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For his sister, though, it’s not so much about the food.
“Even though we’re in the computer age, with the internet, I think people still like to look at each other in the face and talk to each other,” Niki said. “I think there’s a need for that to go on.”
Niki’s plans include hip-replacement surgery after years on her feet at the diner.
“I know what caused it: wear and tear,” Niki said. “Standing 13 hours a day.”
She said she’ll miss “the people, the colourful people we get. Even with COVID-19. We go through it together. We talk about it. Or when my father passed away, I had people supporting me, telling me their stories. We’re not alone.”
(A third sibling, John Koulakis, killed his father in a tragedy that made headlines in 2013. He ended up pleading guilty to manslaughter.)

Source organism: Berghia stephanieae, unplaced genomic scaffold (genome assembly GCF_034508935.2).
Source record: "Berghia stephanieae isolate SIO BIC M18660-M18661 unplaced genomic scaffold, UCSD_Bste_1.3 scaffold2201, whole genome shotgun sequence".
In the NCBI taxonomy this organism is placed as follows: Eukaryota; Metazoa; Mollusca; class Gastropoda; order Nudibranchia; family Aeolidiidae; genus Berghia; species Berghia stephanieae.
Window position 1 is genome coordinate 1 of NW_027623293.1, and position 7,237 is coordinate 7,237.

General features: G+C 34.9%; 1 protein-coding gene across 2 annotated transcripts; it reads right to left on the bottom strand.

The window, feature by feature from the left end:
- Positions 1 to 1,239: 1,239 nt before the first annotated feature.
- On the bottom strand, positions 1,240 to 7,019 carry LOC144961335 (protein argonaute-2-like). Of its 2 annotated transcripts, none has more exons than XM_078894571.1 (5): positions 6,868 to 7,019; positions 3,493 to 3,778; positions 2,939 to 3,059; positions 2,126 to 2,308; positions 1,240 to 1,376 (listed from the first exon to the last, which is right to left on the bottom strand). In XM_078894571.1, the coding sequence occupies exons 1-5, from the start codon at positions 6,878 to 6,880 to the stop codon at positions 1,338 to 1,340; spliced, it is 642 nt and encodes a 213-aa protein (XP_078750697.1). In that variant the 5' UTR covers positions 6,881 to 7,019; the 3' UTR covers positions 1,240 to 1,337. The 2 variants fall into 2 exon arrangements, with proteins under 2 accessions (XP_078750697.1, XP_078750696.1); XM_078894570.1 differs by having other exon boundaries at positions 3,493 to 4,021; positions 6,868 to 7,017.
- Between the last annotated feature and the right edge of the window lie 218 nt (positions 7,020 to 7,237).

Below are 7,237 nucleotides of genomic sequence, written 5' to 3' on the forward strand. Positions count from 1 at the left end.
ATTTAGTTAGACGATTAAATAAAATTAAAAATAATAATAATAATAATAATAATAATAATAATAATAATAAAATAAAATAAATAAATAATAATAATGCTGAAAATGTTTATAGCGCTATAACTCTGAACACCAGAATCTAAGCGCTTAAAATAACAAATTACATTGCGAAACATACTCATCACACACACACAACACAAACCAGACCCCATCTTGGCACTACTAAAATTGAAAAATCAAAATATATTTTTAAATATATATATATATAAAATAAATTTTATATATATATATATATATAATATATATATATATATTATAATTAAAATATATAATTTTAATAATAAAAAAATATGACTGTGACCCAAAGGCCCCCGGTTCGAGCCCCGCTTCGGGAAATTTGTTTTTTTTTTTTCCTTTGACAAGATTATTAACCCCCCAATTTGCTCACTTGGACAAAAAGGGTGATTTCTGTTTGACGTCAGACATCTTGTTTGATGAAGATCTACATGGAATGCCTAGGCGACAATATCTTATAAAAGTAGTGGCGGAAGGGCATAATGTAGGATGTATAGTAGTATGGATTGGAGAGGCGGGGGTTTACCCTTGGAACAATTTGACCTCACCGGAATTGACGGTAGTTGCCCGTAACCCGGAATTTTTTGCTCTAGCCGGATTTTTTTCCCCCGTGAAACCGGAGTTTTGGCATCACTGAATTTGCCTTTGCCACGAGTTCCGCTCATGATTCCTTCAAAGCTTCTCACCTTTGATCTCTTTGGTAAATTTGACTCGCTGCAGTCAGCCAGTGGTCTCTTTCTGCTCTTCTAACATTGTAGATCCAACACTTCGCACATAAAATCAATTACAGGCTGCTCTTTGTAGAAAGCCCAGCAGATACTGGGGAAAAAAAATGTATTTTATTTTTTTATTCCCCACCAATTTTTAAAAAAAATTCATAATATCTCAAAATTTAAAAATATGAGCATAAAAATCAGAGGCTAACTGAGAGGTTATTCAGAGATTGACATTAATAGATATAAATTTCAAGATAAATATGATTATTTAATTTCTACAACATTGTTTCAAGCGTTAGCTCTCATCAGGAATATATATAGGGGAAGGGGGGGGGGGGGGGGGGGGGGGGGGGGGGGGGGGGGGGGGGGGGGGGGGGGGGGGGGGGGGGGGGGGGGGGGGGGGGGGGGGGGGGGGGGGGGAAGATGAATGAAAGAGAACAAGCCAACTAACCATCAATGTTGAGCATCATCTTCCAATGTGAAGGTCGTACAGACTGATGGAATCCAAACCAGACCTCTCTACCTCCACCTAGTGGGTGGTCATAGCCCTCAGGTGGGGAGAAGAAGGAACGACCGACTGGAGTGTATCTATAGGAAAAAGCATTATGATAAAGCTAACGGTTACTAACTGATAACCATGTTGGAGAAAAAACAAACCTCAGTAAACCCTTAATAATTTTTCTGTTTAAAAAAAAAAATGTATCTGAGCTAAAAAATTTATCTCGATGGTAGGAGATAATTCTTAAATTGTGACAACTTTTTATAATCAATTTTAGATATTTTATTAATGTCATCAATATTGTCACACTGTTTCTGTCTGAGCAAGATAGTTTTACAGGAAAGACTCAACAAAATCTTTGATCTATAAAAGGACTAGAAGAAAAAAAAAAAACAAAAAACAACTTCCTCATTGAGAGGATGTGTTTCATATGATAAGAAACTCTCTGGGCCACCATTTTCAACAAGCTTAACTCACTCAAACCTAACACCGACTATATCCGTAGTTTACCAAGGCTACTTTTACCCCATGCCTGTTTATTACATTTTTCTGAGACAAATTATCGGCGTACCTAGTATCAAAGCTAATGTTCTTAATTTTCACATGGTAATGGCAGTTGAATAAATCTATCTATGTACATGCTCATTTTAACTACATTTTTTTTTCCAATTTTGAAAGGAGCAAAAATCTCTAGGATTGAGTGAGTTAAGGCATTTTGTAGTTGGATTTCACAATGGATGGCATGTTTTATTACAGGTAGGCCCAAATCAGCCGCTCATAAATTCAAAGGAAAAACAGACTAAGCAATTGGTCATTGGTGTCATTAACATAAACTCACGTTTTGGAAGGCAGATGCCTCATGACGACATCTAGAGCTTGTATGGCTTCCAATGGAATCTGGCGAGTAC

New owner Minicucci understands there’s something unique about the social scene at Cosmos, which is why he doesn’t have any plans to tamper with the magic formula.
“The food’s amazing but people definitely come for that Cosmos atmosphere,” Minicucci said.
Even with the restaurant milieu reeling from the pandemic, he says he’s optimistic.
“They’ve been doing it since the ’60s and they weren’t doing this to lose money every year. There’s money to be made,” Minicucci said, though he admitted that’s based more on trust than on poring over the numbers.
“They don’t have a ton of paperwork,” he said. “A lot of it was based on good will and just knowing the establishment myself. They had to trust that I wasn’t going to do anything crazy with it and respect what they built. And at the same time that I could trust that what they’re telling me is what it is. It’s really based on faith.”